Schumer joins bipartisan push to block part of Trump’s Saudi arms deal

Schumer joins bipartisan push to block part of Trump’s Saudi arms deal
A bipartisan effort to stop a portion of President Donald Trump’s $110 billion arms deal with Saudi Arabia just got a big boost. Senate Minority Leader Chuck Schumer (D-New York) cited the Kingdom’s human rights violations in Yemen.

Schumer announced Monday that he intends to back a resolution to block a portion of arms sales to Saudi Arabia, citing the country’s human rights and humanitarian abuses.

“The human rights and humanitarian concerns have been well documented and are important: of equal concern to me is that the Saudi government continues to aid and abet terrorism via its relationship with Wahhabism and the funding of schools that spread extremist propaganda throughout the world," Schumer said in a statement, according to the Huffington Post.

The joint resolution of disapproval, which was introduced on May 25 by Senators Rand Paul (R-Kentucky), Chris Murphy (D-Connecticut) and Al Franken (D-Minnesota), would block the sale of more than $500 million worth of precision-guided munitions to Saudi Arabia.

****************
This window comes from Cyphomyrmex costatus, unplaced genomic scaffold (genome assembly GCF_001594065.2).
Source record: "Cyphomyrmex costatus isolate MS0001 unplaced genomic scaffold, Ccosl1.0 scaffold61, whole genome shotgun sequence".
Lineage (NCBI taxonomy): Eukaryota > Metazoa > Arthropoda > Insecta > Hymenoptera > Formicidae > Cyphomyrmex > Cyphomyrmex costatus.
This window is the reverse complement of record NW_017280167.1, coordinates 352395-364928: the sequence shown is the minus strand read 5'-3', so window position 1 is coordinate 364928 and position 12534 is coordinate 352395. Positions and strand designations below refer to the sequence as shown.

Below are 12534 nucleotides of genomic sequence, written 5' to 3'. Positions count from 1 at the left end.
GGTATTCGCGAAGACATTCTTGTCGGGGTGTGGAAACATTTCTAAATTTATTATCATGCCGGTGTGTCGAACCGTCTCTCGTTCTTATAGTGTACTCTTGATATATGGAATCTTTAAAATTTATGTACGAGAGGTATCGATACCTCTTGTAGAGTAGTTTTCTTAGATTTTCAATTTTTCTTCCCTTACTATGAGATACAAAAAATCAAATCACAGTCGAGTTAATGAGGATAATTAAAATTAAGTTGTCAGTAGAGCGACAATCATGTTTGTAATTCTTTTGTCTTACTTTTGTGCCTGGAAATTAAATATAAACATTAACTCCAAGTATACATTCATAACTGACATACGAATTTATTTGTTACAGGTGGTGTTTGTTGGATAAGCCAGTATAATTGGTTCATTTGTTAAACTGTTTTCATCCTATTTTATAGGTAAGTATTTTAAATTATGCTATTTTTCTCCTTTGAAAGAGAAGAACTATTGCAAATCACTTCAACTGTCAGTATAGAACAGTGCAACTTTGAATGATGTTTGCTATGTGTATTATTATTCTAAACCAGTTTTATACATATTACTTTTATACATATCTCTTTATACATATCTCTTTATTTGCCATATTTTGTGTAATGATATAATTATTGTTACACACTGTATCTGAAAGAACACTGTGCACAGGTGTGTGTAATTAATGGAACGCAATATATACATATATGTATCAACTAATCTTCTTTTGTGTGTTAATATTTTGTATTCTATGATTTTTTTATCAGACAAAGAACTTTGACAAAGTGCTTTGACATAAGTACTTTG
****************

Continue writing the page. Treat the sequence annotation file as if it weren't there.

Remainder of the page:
The vote targets an arms sale that was blocked under former President Barack Obama. Schumer previously voted to table a resolution of disapproval sponsored by Paul in 2016, which would have halted a deal with Saudi Arabia for Abrams tanks.

On Monday, Paul went on CNN to voice his concern with Trump’s Saudi deal. Paul cited the fact that 15 of the 19 hijackers involved in the World Trade Center attacks on September 11 were from Saudi Arabia, and many insiders have said that the Kingdom is giving weapons to Islamic State (IS, formerly ISIS/ISIL).

“I can list 20 reasons why I'm very concerned about giving them weapons, but one of those things also coming up this week is we're unhappy with Iran for developing ballistic missiles. Well, guess what? Iran develops them in response to Saudi Arabia getting more weapons.”

Franken, a co-sponsor of the resolution, cited Saudi Arabia’s war in Yemen, which he called “a tragedy that we cannot continue to support.”
 
“We need to stand up for our values and ensure that the US no longer turns a blind eye to the indiscriminate killing of children, women, and men in Yemen,” Franken said in a statement.